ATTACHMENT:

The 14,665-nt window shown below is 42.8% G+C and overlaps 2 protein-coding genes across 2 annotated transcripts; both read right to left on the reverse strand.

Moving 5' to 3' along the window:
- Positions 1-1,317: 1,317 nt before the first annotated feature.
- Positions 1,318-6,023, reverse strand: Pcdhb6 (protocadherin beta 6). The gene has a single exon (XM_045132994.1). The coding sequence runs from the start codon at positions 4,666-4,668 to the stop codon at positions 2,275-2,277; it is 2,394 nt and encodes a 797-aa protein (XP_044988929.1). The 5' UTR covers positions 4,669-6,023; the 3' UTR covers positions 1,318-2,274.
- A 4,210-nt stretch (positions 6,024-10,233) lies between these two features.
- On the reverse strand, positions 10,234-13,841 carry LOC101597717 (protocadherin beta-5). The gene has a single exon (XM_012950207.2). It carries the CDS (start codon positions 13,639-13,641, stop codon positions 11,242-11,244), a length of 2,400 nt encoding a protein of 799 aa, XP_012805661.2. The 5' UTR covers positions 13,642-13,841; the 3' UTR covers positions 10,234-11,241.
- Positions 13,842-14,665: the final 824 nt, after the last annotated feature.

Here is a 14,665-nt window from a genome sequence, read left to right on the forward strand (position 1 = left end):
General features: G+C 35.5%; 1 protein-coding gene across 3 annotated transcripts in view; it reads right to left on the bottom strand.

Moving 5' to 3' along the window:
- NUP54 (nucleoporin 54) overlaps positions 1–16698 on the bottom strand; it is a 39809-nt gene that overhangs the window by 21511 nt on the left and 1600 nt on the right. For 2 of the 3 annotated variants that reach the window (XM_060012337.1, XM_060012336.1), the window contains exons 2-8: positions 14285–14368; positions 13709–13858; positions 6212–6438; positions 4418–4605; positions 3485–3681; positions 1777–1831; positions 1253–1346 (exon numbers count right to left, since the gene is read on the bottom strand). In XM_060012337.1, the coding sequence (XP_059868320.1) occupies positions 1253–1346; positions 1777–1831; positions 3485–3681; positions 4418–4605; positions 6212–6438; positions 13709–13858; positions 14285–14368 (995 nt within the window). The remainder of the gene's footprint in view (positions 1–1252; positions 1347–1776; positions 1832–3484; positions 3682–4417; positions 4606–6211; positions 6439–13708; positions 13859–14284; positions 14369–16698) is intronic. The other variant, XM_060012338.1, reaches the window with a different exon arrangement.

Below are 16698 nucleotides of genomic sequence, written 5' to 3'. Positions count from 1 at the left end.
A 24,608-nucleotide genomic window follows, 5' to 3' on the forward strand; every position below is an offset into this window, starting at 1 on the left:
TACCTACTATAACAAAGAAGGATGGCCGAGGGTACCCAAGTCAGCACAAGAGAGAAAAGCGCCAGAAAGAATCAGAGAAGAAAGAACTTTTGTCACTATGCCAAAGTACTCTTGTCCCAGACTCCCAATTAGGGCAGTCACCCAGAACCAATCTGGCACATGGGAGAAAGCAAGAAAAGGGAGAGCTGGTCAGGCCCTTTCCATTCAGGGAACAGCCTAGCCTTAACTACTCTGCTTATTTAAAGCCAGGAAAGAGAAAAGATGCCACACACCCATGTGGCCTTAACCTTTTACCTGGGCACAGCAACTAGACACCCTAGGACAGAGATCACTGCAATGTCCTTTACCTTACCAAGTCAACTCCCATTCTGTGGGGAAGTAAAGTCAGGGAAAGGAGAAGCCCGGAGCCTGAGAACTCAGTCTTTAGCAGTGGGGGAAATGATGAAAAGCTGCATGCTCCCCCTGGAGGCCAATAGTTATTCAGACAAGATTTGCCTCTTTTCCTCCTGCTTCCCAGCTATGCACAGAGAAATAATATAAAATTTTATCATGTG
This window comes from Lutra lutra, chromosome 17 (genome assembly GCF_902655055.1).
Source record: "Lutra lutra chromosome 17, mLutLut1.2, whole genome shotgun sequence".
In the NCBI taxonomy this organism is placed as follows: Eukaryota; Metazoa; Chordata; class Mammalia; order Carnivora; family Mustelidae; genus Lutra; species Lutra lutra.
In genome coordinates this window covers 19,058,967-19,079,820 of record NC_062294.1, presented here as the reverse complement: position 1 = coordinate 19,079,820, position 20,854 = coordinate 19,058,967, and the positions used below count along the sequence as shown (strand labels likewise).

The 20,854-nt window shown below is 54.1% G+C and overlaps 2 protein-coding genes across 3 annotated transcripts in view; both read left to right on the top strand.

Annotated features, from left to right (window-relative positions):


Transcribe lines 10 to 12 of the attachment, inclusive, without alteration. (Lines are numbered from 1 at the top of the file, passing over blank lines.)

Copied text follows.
Moving 5' to 3' along the window:
- NUP54 (nucleoporin 54) overlaps positions 1–16698 on the bottom strand; it is a 39809-nt gene that overhangs the window by 21511 nt on the left and 1600 nt on the right. For 2 of the 3 annotated variants that reach the window (XM_060012337.1, XM_060012336.1), the window contains exons 2-8: positions 14285–14368; positions 13709–13858; positions 6212–6438; positions 4418–4605; positions 3485–3681; positions 1777–1831; positions 1253–1346 (exon numbers count right to left, since the gene is read on the bottom strand). In XM_060012337.1, the coding sequence (XP_059868320.1) occupies positions 1253–1346; positions 1777–1831; positions 3485–3681; positions 4418–4605; positions 6212–6438; positions 13709–13858; positions 14285–14368 (995 nt within the window). The remainder of the gene's footprint in view (positions 1–1252; positions 1347–1776; positions 1832–3484; positions 3682–4417; positions 4606–6211; positions 6439–13708; positions 13859–14284; positions 14369–16698) is intronic. The other variant, XM_060012338.1, reaches the window with a different exon arrangement.

Below are 16698 nucleotides of genomic sequence, written 5' to 3'. Positions count from 1 at the left end.